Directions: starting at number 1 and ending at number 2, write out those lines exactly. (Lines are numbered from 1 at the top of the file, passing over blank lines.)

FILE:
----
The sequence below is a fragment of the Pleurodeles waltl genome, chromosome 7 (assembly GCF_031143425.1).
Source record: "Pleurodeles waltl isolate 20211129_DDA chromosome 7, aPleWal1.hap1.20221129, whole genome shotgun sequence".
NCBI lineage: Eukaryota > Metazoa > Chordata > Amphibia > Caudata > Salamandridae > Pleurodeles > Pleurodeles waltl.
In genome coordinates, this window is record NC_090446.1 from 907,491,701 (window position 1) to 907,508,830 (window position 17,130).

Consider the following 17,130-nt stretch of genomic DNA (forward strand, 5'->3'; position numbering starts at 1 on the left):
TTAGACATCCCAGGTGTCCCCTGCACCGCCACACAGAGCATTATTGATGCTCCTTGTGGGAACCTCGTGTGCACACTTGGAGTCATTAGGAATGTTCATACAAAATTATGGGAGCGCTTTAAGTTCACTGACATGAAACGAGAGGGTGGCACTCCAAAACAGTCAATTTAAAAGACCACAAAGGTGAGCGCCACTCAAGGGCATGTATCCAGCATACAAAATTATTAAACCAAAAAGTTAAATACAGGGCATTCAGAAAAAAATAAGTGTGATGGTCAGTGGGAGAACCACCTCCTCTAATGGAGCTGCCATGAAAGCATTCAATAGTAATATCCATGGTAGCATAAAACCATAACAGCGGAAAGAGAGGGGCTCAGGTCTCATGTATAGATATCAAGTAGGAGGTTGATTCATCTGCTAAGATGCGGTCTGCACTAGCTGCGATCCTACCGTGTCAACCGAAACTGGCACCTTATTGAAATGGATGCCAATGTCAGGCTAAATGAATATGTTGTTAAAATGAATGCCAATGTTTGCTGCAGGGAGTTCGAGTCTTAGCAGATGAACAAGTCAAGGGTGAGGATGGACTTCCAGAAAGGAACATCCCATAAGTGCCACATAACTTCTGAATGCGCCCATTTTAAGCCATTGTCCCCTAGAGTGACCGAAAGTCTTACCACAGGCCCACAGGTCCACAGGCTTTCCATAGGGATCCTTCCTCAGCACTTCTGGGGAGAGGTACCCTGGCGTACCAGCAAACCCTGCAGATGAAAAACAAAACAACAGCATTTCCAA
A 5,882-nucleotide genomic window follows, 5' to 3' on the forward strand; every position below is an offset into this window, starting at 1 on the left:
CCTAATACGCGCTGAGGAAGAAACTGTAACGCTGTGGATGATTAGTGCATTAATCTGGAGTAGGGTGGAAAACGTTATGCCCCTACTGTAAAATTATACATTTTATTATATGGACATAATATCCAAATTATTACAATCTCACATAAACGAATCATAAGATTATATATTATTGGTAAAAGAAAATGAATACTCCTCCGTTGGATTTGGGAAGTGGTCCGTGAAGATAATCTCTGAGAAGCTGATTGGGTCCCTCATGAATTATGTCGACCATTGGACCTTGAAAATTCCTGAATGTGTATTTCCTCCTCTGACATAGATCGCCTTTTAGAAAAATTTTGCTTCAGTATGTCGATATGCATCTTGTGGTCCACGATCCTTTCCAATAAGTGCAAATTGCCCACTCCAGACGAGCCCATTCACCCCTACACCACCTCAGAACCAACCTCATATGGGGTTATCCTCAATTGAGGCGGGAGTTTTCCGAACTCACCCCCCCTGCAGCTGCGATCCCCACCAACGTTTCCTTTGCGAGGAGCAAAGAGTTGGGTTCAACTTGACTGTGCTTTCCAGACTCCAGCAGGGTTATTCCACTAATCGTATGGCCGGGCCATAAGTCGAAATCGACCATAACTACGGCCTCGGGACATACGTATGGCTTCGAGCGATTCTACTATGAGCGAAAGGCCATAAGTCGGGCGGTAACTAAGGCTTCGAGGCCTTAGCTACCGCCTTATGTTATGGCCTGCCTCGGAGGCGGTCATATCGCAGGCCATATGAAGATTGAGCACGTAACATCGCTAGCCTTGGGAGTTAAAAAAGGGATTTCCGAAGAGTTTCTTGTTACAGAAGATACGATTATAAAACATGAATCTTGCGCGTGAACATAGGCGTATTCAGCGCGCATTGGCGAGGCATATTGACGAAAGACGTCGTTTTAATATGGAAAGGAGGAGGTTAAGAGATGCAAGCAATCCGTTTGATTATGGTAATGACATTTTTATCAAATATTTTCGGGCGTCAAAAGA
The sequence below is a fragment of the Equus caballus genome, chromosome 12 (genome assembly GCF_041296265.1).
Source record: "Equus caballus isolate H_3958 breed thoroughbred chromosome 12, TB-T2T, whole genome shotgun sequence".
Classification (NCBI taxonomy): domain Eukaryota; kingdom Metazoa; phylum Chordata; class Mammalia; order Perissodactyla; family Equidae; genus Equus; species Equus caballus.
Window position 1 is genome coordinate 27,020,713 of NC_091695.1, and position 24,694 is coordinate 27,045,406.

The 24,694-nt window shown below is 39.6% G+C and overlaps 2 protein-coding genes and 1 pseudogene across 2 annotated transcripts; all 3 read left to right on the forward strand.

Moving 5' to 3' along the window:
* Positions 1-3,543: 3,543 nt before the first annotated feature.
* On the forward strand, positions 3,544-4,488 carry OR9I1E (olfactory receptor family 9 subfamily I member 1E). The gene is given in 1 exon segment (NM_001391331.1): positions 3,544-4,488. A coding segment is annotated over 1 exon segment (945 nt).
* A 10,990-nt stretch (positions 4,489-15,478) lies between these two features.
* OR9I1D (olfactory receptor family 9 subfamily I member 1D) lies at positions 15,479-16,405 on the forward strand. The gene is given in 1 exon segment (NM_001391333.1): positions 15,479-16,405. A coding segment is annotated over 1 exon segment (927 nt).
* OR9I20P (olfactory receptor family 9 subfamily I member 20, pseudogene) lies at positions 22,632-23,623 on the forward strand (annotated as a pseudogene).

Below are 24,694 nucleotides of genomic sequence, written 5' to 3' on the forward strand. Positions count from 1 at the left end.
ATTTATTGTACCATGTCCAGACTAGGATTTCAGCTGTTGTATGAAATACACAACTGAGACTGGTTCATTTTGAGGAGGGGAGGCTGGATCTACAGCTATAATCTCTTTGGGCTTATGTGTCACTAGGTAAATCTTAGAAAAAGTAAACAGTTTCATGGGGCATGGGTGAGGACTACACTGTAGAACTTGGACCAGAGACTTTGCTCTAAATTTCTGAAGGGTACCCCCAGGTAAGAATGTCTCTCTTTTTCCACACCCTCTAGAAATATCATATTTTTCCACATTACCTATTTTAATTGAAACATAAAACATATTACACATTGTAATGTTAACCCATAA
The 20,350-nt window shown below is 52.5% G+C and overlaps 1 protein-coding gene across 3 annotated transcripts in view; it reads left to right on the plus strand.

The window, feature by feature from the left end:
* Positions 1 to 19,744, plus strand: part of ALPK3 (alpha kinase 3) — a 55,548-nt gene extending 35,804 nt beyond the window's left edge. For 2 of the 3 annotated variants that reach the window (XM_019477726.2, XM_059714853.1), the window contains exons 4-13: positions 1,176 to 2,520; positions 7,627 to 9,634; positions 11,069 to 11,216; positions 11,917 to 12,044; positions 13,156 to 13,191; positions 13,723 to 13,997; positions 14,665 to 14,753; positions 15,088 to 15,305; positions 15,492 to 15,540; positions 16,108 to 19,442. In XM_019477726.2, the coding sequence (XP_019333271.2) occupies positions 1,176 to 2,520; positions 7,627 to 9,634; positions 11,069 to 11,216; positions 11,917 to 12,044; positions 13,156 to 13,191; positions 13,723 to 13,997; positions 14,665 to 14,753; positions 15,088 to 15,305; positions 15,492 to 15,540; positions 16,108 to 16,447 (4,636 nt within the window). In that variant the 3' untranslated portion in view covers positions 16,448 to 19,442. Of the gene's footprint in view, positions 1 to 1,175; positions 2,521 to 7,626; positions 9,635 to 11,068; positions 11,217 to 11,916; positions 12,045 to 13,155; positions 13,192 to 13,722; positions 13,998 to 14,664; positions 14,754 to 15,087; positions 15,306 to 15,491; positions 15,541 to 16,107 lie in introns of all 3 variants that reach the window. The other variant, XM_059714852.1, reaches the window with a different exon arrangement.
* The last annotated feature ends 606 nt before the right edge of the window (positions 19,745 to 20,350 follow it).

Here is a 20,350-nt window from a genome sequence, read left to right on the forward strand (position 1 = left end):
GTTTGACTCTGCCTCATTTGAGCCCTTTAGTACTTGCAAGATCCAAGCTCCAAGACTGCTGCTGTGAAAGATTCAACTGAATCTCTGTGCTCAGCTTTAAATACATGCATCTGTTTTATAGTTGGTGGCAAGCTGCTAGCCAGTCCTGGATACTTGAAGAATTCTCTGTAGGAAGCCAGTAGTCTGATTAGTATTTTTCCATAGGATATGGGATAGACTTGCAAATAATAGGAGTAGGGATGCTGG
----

The sequence below is a fragment of the Pleurodeles waltl genome, chromosome 7 (assembly GCF_031143425.1).
Source record: "Pleurodeles waltl isolate 20211129_DDA chromosome 7, aPleWal1.hap1.20221129, whole genome shotgun sequence".